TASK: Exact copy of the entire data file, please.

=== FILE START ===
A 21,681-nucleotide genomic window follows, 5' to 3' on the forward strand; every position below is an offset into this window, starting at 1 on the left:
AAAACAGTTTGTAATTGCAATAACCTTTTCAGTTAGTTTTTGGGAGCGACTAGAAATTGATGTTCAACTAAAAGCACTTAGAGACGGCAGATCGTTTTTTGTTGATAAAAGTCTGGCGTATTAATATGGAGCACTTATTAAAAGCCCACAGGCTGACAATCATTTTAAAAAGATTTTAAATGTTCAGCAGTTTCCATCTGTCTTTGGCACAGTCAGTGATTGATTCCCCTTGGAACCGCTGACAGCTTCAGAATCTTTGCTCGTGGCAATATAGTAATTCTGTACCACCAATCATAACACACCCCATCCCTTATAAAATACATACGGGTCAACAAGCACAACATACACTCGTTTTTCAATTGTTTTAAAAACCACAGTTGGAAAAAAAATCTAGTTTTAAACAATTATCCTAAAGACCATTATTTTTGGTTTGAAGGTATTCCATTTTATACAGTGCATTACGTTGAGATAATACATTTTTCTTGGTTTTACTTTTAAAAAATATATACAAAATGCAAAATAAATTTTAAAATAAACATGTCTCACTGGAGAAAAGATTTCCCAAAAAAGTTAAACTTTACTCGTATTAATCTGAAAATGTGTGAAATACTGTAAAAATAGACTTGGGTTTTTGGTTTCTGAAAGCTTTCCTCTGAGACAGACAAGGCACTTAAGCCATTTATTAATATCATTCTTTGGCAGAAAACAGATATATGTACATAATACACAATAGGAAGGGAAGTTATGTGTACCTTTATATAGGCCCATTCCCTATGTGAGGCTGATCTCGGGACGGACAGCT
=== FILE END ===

A 21,681-nucleotide genomic window follows, 5' to 3' on the forward strand; every position below is an offset into this window, starting at 1 on the left:
AAAACAGTTTGTAATTGCAATAACCTTTTCAGTTAGTTTTTGGGAGCGACTAGAAATTGATGTTCAACTAAAAGCACTTAGAGACGGCAGATCGTTTTTTGTTGATAAAAGTCTGGCGTATTAATATGGAGCACTTATTAAAAGCCCACAGGCTGACAATCATTTTAAAAAGATTTTAAATGTTCAGCAGTTTCCATCTGTCTTTGGCACAGTCAGTGATTGATTCCCCTTGGAACCGCTGACAGCTTCAGAATCTTTGCTCGTGGCAATATAGTAATTCTGTACCACCAATCATAACACACCCCATCCCTTATAAAATACATACGGGTCAACAAGCACAACATACACTCGTTTTTCAATTGTTTTAAAAACCACAGTTGGAAAAAAAATCTAGTTTTAAACAATTATCCTAAAGACCATTATTTTTGGTTTGAAGGTATTCCATTTTATACAGTGCATTACGTTGAGATAATACATTTTTCTTGGTTTTACTTTTAAAAAATATATACAAAATGCAAAATAAATTTTAAAATAAACATGTCTCACTGGAGAAAAGATTTCCCAAAAAAGTTAAACTTTACTCGTATTAATCTGAAAATGTGTGAAATACTGTAAAAATAGACTTGGGTTTTTGGTTTCTGAAAGCTTTCCTCTGAGACAGACAAGGCACTTAAGCCATTTATTAATATCATTCTTTGGCAGAAAACAGATATATGTACATAATACACAATAGGAAGGGAAGTTATGTGTACCTTTATATAGGCCCATTCCCTATGTGAGGCTGATCTCGGGACGGACAGCT